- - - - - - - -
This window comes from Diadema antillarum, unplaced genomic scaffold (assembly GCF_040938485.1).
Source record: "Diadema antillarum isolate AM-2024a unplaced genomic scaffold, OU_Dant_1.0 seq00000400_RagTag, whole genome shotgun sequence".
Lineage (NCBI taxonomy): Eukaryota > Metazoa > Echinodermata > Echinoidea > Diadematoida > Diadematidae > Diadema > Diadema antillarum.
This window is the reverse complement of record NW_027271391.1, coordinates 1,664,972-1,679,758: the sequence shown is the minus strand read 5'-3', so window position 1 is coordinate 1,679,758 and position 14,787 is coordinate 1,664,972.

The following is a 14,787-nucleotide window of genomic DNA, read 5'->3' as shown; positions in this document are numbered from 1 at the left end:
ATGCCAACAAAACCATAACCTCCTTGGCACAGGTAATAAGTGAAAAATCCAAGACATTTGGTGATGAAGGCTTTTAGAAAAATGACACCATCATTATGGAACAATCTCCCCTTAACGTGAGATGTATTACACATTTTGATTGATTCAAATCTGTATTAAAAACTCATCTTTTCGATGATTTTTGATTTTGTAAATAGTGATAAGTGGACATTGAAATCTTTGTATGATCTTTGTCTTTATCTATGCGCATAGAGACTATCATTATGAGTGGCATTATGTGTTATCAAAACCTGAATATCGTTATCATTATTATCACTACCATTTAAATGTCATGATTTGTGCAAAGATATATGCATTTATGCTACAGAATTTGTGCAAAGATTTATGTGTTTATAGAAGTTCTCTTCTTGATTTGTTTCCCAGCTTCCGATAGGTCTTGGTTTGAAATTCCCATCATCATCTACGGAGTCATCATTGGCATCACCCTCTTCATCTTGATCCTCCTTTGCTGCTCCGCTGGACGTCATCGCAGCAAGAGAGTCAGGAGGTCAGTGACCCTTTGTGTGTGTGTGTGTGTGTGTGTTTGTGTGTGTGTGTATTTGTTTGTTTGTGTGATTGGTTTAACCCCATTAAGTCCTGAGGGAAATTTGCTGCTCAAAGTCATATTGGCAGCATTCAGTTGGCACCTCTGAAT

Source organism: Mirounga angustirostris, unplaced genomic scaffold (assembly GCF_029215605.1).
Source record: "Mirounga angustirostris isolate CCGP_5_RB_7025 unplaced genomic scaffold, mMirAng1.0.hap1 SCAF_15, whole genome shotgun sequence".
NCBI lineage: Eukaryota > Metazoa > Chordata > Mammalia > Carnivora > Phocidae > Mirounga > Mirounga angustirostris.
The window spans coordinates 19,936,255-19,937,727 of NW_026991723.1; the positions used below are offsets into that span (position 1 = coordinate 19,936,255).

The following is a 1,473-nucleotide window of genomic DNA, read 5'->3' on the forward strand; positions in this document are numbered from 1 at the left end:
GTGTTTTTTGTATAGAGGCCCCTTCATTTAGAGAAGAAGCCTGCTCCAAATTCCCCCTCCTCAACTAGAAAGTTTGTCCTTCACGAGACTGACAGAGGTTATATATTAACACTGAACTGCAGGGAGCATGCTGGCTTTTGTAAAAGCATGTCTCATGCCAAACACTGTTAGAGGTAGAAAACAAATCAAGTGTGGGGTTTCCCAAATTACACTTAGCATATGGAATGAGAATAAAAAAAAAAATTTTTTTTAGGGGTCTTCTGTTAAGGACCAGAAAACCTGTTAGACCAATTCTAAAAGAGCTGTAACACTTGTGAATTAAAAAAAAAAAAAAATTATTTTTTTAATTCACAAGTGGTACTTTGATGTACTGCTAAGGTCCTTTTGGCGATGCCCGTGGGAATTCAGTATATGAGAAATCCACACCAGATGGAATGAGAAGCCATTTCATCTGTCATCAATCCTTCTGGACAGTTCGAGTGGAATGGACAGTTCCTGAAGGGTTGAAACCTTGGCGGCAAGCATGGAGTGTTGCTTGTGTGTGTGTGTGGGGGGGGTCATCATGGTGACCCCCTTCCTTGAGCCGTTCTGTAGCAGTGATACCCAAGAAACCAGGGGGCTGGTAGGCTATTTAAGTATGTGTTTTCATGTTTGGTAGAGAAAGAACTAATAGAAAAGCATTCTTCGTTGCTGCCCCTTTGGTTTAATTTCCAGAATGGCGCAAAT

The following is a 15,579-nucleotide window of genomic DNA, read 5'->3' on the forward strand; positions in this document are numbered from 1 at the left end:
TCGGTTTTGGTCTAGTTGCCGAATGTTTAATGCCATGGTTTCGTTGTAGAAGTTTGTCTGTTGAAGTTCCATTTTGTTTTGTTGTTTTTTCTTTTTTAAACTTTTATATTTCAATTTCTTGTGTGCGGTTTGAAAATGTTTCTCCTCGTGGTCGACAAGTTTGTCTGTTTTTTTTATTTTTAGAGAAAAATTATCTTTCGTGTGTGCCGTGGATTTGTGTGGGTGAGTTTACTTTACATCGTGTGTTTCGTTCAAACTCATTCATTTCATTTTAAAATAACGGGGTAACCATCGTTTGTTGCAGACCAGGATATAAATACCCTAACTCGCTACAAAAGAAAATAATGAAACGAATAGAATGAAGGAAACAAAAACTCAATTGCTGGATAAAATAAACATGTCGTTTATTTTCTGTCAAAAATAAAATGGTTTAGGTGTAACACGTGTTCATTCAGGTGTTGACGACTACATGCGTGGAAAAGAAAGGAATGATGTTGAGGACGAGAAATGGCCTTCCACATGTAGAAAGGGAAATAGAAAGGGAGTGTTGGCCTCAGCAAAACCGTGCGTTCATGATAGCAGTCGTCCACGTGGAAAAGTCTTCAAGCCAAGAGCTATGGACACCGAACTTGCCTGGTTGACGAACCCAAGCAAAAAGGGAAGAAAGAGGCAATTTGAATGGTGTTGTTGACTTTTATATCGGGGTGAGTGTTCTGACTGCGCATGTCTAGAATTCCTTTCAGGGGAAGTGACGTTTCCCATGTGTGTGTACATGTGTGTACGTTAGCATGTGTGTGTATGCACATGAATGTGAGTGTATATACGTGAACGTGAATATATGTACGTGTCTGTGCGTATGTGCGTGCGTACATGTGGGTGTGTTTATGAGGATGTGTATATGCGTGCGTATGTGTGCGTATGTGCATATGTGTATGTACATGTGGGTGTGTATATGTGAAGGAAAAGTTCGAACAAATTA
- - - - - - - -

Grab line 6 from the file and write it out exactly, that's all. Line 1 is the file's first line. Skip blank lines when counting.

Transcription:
ATGCCAACAAAACCATAACCTCCTTGGCACAGGTAATAAGTGAAAAATCCAAGACATTTGGTGATGAAGGCTTTTAGAAAAATGACACCATCATTATGGAACAATCTCCCCTTAACGTGAGATGTATTACACATTTTGATTGATTCAAATCTGTATTAAAAACTCATCTTTTCGATGATTTTTGATTTTGTAAATAGTGATAAGTGGACATTGAAATCTTTGTATGATCTTTGTCTTTATCTATGCGCATAGAGACTATCATTATGAGTGGCATTATGTGTTATCAAAACCTGAATATCGTTATCATTATTATCACTACCATTTAAATGTCATGATTTGTGCAAAGATATATGCATTTATGCTACAGAATTTGTGCAAAGATTTATGTGTTTATAGAAGTTCTCTTCTTGATTTGTTTCCCAGCTTCCGATAGGTCTTGGTTTGAAATTCCCATCATCATCTACGGAGTCATCATTGGCATCACCCTCTTCATCTTGATCCTCCTTTGCTGCTCCGCTGGACGTCATCGCAGCAAGAGAGTCAGGAGGTCAGTGACCCTTTGTGTGTGTGTGTGTGTGTGTGTTTGTGTGTGTGTGTATTTGTTTGTTTGTGTGATTGGTTTAACCCCATTAAGTCCTGAGGGAAATTTGCTGCTCAAAGTCATATTGGCAGCATTCAGTTGGCACCTCTGAAT